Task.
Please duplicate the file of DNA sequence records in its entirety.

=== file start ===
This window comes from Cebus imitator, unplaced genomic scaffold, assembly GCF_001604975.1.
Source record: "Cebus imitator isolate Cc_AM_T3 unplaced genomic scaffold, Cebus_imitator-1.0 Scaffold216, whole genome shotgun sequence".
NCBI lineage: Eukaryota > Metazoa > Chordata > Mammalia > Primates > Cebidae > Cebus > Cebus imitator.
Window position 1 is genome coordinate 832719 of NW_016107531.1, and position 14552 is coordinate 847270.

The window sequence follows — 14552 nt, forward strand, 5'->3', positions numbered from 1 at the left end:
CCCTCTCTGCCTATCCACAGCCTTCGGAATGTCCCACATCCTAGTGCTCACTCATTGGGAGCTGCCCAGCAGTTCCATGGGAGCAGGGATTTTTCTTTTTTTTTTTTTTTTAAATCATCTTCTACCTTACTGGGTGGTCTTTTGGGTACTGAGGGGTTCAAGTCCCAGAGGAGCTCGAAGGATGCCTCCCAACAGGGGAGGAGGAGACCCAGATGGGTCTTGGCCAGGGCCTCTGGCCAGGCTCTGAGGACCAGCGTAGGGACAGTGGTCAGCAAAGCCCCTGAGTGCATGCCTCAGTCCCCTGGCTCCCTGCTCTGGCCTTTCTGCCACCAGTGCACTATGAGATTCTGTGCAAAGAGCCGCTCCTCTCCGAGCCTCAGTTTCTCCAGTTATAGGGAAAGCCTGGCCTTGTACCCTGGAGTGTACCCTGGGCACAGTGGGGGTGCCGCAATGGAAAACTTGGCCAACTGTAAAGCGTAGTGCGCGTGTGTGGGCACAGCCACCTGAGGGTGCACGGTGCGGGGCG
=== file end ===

This window comes from Cebus imitator, unplaced genomic scaffold, assembly GCF_001604975.1.
Source record: "Cebus imitator isolate Cc_AM_T3 unplaced genomic scaffold, Cebus_imitator-1.0 Scaffold216, whole genome shotgun sequence".
NCBI lineage: Eukaryota > Metazoa > Chordata > Mammalia > Primates > Cebidae > Cebus > Cebus imitator.
Window position 1 is genome coordinate 832719 of NW_016107531.1, and position 14552 is coordinate 847270.

The window sequence follows — 14552 nt, forward strand, 5'->3', positions numbered from 1 at the left end:
CCCTCTCTGCCTATCCACAGCCTTCGGAATGTCCCACATCCTAGTGCTCACTCATTGGGAGCTGCCCAGCAGTTCCATGGGAGCAGGGATTTTTCTTTTTTTTTTTTTTTTAAATCATCTTCTACCTTACTGGGTGGTCTTTTGGGTACTGAGGGGTTCAAGTCCCAGAGGAGCTCGAAGGATGCCTCCCAACAGGGGAGGAGGAGACCCAGATGGGTCTTGGCCAGGGCCTCTGGCCAGGCTCTGAGGACCAGCGTAGGGACAGTGGTCAGCAAAGCCCCTGAGTGCATGCCTCAGTCCCCTGGCTCCCTGCTCTGGCCTTTCTGCCACCAGTGCACTATGAGATTCTGTGCAAAGAGCCGCTCCTCTCCGAGCCTCAGTTTCTCCAGTTATAGGGAAAGCCTGGCCTTGTACCCTGGAGTGTACCCTGGGCACAGTGGGGGTGCCGCAATGGAAAACTTGGCCAACTGTAAAGCGTAGTGCGCGTGTGTGGGCACAGCCACCTGAGGGTGCACGGTGCGGGGCG